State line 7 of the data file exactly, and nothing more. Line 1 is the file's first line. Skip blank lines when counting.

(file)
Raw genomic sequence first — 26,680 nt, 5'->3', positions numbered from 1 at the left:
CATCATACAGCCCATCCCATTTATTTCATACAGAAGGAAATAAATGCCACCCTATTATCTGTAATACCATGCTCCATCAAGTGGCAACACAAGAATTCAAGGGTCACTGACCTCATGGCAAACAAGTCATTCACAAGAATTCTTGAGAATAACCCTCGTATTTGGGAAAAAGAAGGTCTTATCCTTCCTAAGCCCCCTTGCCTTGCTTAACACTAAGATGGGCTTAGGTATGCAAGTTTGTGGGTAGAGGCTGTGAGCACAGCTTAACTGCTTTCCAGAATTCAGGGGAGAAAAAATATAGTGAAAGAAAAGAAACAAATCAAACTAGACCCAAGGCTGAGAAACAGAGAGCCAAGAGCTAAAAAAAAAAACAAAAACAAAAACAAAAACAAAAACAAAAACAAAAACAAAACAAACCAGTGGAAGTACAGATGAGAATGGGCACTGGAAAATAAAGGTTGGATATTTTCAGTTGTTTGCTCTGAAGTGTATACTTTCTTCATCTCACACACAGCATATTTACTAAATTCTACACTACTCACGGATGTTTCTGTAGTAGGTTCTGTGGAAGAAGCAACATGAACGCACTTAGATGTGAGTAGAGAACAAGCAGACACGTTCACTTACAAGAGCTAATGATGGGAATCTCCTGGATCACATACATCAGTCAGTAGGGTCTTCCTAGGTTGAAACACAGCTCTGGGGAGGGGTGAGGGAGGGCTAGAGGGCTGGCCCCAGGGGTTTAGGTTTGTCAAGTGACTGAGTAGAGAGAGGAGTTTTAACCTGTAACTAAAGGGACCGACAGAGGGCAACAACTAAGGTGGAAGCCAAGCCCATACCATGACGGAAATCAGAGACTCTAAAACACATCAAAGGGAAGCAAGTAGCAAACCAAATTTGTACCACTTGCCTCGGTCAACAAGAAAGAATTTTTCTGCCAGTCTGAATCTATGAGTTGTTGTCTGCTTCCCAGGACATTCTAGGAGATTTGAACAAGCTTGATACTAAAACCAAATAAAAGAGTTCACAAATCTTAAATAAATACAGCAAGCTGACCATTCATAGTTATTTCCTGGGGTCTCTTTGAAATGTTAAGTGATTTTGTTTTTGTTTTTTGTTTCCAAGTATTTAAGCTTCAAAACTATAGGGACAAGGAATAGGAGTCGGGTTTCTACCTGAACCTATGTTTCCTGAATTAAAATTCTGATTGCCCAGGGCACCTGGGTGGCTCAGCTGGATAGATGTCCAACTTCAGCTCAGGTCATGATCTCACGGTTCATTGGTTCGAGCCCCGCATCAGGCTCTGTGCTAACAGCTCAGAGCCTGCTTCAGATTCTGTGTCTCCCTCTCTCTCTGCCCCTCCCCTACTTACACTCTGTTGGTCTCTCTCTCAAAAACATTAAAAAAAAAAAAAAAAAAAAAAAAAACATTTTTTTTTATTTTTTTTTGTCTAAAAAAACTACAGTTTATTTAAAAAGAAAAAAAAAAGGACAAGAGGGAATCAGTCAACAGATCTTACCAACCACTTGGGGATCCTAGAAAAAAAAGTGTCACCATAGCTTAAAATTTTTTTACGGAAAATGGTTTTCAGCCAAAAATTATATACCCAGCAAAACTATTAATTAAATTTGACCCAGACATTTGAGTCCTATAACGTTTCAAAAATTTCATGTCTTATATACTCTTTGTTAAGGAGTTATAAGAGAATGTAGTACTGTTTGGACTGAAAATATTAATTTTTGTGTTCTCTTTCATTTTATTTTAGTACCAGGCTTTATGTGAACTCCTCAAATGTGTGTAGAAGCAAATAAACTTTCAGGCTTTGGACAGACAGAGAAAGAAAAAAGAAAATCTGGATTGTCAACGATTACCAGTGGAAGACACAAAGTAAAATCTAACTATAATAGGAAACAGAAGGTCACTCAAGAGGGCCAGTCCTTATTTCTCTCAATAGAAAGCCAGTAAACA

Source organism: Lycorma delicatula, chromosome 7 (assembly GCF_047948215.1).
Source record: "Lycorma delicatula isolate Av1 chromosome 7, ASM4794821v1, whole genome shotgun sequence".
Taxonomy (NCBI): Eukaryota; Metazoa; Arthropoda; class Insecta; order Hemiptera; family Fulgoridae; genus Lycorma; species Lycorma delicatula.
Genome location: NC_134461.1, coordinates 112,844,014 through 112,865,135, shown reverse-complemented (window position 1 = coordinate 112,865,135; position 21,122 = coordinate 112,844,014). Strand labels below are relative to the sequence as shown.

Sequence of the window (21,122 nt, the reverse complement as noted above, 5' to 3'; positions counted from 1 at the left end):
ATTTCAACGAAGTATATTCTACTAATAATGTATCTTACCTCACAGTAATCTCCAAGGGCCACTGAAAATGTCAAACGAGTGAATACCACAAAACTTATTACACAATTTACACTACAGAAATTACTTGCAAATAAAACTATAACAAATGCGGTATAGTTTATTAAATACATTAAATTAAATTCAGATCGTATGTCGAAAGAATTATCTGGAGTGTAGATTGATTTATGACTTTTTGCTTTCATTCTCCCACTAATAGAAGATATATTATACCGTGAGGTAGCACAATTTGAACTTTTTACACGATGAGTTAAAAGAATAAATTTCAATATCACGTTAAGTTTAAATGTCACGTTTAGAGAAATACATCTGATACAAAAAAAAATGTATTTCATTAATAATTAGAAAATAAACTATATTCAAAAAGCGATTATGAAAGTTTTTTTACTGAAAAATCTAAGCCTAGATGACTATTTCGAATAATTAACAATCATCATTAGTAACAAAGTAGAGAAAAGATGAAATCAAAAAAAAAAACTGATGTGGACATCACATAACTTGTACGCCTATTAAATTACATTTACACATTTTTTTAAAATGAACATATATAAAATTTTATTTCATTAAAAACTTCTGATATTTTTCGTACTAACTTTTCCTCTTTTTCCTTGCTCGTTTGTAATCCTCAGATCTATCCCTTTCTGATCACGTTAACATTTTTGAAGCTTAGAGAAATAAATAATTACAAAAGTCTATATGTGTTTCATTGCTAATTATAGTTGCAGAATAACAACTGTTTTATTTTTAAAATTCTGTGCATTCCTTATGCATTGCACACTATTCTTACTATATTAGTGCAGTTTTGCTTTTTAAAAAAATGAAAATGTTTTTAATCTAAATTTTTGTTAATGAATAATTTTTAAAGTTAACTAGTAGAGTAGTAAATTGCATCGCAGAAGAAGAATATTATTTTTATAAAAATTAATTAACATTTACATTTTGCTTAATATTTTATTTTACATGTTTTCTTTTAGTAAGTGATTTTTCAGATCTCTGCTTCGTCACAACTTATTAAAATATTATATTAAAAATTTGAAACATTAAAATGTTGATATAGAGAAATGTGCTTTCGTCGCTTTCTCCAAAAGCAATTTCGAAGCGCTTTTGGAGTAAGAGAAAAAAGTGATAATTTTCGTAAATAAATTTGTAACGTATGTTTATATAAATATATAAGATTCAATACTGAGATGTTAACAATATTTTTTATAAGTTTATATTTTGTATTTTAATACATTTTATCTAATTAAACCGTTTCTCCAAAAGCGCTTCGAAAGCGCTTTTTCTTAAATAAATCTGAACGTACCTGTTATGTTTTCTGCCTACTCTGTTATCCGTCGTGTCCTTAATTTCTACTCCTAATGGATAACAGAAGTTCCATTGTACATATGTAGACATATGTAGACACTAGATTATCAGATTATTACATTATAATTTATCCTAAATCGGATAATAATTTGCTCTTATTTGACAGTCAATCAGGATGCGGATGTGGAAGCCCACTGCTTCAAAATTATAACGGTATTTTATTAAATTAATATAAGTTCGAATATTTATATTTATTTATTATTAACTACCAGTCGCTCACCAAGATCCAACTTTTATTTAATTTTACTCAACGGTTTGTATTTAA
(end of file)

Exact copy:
Sequence of the window (21,122 nt, the reverse complement as noted above, 5' to 3'; positions counted from 1 at the left end):